Victory: FIFA Utterly Fails to Stop Racism in Brazil

Andrew Anglin
Daily Stormer
July 6, 2014

Because it's funny. Full Stop.
Because it’s funny. Full Stop.
Racism is completely natural. On the simplest level, it is funny that people are different from each other, and it is enjoyable to point out these differences.

In a situation where there is competition between races – such as at the FIFA World Cup – it is very natural for people to think it terms of race, and to express themselves along these lines.

Fantastically, even with millions put into fighting this racism, FIFA has failed completely to stop the tide of mockery.


At 10.32am, Rio time, Fifa dignitaries gathered at the Maracana to launch a “Say No To Racism” video, featuring Lionel Messi, David Luiz and Pele, which will be shown on screens at World Cup quarter-final stadiums on Friday and Saturday. Within 20 minutes, Fifa was ripping itself apart over the speed, direction and strength of its anti-racism campaign. Fifa ended the session standing accused of not wanting to acknowledge the ugly side of the ‘Beautiful Game’.

The genesis of the schism was simple. The Fifa task force against racism headed by Jeffrey Webb was aghast at the Fifa disciplinary committee’s failure to punish discriminatory acts by Mexico, Croatia and Germany supporters in Brazil. Webb, the president of Concacaf, sat next to Claudio Sulser, the former Swiss international and current chairman of the disciplinary commission, at the Maracana. They made awkward neighbours.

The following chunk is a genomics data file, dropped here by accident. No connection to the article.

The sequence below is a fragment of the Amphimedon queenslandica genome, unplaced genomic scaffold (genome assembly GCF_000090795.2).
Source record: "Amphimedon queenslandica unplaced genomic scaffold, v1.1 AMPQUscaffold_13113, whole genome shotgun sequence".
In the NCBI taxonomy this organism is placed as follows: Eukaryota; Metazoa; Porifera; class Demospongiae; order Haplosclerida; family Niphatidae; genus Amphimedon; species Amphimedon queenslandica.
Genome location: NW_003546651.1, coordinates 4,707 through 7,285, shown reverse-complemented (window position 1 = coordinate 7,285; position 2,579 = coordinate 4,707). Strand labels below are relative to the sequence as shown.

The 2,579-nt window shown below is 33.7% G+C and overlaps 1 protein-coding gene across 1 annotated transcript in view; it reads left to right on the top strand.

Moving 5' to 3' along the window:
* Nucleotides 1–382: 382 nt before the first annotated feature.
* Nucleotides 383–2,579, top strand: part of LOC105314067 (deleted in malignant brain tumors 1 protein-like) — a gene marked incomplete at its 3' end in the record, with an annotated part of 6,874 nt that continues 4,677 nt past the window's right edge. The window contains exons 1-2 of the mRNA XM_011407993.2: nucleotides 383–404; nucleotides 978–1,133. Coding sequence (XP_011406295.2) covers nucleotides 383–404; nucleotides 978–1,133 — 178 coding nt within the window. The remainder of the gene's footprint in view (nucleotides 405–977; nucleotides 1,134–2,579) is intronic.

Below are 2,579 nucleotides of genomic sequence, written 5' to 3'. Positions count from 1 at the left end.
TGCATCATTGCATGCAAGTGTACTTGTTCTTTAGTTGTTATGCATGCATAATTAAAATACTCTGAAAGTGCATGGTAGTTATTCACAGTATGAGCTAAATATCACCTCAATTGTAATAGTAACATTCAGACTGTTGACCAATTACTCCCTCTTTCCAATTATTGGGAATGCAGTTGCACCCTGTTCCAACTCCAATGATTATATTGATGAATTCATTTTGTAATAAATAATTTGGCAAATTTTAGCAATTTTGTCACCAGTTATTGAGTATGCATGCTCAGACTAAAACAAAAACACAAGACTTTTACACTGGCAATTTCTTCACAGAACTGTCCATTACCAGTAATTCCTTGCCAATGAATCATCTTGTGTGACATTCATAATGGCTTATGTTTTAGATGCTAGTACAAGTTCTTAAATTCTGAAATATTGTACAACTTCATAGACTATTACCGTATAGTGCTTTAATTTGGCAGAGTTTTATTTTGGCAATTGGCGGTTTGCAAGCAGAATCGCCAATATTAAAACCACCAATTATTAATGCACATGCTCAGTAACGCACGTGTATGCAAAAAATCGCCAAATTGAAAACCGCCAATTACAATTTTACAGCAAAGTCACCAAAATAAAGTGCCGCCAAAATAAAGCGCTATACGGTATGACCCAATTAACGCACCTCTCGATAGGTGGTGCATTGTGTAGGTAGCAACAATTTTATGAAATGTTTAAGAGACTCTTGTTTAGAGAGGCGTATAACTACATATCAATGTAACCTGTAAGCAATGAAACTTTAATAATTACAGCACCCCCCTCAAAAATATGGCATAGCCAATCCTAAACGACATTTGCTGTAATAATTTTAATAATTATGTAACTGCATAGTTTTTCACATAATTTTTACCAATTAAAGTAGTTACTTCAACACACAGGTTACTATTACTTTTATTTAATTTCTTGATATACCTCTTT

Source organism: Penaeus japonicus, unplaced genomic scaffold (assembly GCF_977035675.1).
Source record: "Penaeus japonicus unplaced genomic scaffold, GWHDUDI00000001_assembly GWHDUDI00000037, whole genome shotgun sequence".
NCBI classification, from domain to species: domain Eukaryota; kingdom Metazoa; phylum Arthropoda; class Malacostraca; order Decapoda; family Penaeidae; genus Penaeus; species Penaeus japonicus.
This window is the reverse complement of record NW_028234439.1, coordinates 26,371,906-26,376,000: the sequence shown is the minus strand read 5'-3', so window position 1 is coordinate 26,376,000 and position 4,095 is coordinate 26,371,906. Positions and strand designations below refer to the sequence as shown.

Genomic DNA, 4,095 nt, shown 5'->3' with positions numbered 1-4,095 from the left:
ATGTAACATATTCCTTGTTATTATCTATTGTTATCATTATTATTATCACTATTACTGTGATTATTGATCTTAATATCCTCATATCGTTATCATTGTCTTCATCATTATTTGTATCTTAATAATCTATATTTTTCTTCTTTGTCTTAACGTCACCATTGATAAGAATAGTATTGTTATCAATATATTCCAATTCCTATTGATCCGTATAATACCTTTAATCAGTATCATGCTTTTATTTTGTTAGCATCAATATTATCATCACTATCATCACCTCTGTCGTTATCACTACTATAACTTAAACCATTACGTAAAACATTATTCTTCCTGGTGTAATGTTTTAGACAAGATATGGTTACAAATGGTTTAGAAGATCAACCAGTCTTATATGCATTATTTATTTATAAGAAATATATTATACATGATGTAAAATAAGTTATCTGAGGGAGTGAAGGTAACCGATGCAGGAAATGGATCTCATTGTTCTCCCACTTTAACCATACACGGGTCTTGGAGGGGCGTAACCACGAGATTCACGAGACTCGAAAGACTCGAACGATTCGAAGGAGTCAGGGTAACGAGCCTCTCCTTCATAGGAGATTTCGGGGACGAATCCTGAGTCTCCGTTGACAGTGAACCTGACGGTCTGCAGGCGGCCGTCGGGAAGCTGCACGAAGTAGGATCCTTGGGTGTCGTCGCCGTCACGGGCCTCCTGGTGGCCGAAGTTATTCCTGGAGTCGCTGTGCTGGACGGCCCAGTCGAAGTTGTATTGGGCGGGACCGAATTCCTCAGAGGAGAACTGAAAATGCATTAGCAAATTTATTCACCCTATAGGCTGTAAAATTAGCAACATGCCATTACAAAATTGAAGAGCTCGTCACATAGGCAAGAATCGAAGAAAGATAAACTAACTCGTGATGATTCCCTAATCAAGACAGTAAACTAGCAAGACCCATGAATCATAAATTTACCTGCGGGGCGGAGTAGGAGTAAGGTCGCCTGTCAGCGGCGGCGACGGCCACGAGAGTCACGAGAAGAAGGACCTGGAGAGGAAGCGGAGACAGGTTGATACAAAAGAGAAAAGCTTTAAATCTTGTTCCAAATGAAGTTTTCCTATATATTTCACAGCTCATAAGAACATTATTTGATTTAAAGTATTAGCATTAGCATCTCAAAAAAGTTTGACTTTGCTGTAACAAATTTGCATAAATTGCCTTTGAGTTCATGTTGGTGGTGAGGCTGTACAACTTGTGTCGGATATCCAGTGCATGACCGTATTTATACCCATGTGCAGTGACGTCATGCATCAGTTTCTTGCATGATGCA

“It is obvious there is a disconnect between what we in the task force deem as racism and discrimination and what the disciplinary committee deems as racism and discrimination,” Webb said. Ouch. Sulser stared straight ahead and defended his committee’s inactivity, retreating into the more obscure parts of the rule book for justification.

To the other side of Sulser sat the great Cafu, who took a commendably quick line to the root of the problem. “There must be strict sanctions to punish racism in stadia, in the street, anywhere,” said the Brazilian.

Dwight Yorke nodded in agreement, adding: “We have to send out a message.”

On the eve of the tournament, Brazil’s president, Dilma Rousseff, campaigned for this to be the “anti-racism” World Cup. Sadly, Mexican fans chanted “puto” (“faggot”) at opposing keepers, although Sulser argued that it was not clear who they were targeting so no action could be taken. “They used rude words,” said Sulser, “but not directed at a specific player.” Bizarre.

No action was also taken against Germany supporters who blacked up their faces at the game with Ghana. No action was taken against Croatia fans who waved neo-Nazi flags. Sulser argued that the specific offences were not covered by the disciplinary code.

Though this may seem insignificant, the fact that racism happens, and that they are unable to do anything about it, means a lot. It gives it the appearance, to many people, that it is acceptable.

With each small victory like this, the public’s conception of what is and isn’t socially acceptable is pushed further to the right.